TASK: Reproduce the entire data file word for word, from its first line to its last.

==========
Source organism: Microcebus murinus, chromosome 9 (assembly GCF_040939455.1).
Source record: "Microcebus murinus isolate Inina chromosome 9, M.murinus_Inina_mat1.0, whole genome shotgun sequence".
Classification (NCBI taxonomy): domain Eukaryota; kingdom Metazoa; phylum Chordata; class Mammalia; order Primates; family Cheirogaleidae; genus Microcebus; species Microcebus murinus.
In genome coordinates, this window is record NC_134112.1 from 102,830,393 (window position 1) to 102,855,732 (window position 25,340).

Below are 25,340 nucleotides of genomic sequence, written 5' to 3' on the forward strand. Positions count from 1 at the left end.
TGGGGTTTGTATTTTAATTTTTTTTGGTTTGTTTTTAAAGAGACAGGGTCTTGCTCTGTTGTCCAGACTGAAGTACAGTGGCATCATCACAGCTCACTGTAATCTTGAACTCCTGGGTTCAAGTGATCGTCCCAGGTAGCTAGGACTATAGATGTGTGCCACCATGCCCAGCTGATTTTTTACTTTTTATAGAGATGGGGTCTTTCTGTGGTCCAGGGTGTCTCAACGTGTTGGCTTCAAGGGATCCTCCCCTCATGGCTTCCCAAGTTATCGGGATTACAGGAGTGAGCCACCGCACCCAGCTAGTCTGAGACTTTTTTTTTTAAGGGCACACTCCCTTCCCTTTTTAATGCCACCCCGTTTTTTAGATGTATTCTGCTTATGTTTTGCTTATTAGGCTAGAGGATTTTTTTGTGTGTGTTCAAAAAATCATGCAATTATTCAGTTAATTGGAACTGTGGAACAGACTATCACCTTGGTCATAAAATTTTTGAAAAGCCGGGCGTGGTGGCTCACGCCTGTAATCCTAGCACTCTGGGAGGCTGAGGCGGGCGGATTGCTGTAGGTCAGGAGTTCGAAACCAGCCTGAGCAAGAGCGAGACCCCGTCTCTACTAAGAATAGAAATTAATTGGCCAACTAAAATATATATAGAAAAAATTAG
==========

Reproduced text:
Source organism: Microcebus murinus, chromosome 9 (assembly GCF_040939455.1).
Source record: "Microcebus murinus isolate Inina chromosome 9, M.murinus_Inina_mat1.0, whole genome shotgun sequence".
Classification (NCBI taxonomy): domain Eukaryota; kingdom Metazoa; phylum Chordata; class Mammalia; order Primates; family Cheirogaleidae; genus Microcebus; species Microcebus murinus.
In genome coordinates, this window is record NC_134112.1 from 102,830,393 (window position 1) to 102,855,732 (window position 25,340).

Below are 25,340 nucleotides of genomic sequence, written 5' to 3' on the forward strand. Positions count from 1 at the left end.
TGGGGTTTGTATTTTAATTTTTTTTGGTTTGTTTTTAAAGAGACAGGGTCTTGCTCTGTTGTCCAGACTGAAGTACAGTGGCATCATCACAGCTCACTGTAATCTTGAACTCCTGGGTTCAAGTGATCGTCCCAGGTAGCTAGGACTATAGATGTGTGCCACCATGCCCAGCTGATTTTTTACTTTTTATAGAGATGGGGTCTTTCTGTGGTCCAGGGTGTCTCAACGTGTTGGCTTCAAGGGATCCTCCCCTCATGGCTTCCCAAGTTATCGGGATTACAGGAGTGAGCCACCGCACCCAGCTAGTCTGAGACTTTTTTTTTTAAGGGCACACTCCCTTCCCTTTTTAATGCCACCCCGTTTTTTAGATGTATTCTGCTTATGTTTTGCTTATTAGGCTAGAGGATTTTTTTGTGTGTGTTCAAAAAATCATGCAATTATTCAGTTAATTGGAACTGTGGAACAGACTATCACCTTGGTCATAAAATTTTTGAAAAGCCGGGCGTGGTGGCTCACGCCTGTAATCCTAGCACTCTGGGAGGCTGAGGCGGGCGGATTGCTGTAGGTCAGGAGTTCGAAACCAGCCTGAGCAAGAGCGAGACCCCGTCTCTACTAAGAATAGAAATTAATTGGCCAACTAAAATATATATAGAAAAAATTAG